When the Ephesians chanted over Alexander for two hours, they robbed him of the dignity of a voice. They told him with their actions that his words were valueless and therefore he was valueless in their minds. Sure, they disagreed with him, but this mob went too far. They inhumanely denied the reality that he bore God’s image and deserved respect. When a group completely fails to listen to other image bearers and denies them the dignity that should accompany bearing that image, they are out of order, God’s order, and that makes them a mob.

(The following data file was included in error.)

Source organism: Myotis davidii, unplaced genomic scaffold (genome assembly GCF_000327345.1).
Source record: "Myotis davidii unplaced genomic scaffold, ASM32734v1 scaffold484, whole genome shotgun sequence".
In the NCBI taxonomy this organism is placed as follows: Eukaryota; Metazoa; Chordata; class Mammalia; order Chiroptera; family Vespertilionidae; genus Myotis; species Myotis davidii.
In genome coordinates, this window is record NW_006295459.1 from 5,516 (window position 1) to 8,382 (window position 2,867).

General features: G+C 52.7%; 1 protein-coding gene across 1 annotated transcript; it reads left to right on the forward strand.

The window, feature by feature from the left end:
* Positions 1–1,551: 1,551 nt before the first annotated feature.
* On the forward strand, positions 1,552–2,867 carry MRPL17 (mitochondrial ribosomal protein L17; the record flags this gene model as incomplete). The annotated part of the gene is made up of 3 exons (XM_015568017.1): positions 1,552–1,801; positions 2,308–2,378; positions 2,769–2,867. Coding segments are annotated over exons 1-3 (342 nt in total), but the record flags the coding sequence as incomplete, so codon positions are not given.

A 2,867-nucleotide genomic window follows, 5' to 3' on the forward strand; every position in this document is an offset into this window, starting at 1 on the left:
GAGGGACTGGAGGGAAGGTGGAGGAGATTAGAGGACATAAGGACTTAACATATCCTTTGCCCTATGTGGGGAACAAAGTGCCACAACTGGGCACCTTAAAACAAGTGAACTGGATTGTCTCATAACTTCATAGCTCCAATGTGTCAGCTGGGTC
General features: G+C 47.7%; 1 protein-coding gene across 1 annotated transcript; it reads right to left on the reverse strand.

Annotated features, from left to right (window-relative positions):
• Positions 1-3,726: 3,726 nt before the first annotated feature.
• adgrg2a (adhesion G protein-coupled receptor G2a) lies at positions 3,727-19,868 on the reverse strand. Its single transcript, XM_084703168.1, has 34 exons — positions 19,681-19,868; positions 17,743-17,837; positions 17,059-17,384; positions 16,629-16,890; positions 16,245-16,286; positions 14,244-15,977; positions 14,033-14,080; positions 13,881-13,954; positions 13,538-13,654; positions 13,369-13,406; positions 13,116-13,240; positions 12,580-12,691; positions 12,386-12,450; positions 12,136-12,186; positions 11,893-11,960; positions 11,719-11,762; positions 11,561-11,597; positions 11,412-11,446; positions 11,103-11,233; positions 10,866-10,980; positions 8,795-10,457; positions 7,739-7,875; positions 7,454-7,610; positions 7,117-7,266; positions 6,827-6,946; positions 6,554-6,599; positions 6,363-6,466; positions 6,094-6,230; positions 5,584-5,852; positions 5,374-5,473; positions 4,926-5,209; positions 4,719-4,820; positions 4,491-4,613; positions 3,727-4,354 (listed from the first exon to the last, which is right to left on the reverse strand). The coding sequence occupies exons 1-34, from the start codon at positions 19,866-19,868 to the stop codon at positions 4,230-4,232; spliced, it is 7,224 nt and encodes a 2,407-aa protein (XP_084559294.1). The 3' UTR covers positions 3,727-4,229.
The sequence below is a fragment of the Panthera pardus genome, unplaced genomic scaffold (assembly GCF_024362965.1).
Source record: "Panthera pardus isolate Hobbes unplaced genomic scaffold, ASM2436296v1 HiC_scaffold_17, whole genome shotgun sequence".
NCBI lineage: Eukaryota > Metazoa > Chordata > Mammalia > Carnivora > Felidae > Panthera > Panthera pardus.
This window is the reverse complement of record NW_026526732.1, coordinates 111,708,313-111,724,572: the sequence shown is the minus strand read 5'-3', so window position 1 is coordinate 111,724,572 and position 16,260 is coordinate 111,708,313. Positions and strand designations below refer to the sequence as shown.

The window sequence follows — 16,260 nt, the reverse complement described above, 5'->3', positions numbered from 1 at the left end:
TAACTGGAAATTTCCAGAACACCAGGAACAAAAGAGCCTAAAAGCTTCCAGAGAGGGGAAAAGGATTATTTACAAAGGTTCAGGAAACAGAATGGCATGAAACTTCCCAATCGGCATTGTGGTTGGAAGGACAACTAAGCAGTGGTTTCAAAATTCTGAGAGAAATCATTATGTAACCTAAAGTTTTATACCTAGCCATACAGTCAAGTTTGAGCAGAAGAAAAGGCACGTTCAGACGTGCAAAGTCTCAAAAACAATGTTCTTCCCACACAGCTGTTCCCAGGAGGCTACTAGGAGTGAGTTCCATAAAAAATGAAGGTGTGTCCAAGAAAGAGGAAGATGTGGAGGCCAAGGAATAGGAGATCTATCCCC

The other night, during the presidential debate, I watched two men personify the mob mentality that our country’s political environment has become… very little respect and an utter unwillingness to listen. Sadly, these men are not the problem. The problem is sin. The problem is we sinful humans look at all the hurts in this world and in our country and we honestly believe the solution lies within a political party. Then, perhaps in an attempt to simplify a wildly complex and broken world, we discredit and even demonize the other party and demand that our representatives do the same. Listening screeches to a halt and we gather in our collective parties and chant “Great are the Republicans/Democrats” and give no opportunity for the other party to have a voice. In our inability to listen, we behave like the Ephesians that day. I must admit there are times I fear it will only get worse. I pray for change but I find it extremely difficult to see how it will. And just when I begin to despair, I remember one who endured an angry mob, a mob who irrationally demanded his execution. One who suffered the complete denial of his image bearing though unlike us, he bore God’s image perfectly. One who died and rose to redeem all that is broken, even a political system as broken as ours. And One who calls his followers to be agents of redemption in this world that is busted and marred by sin.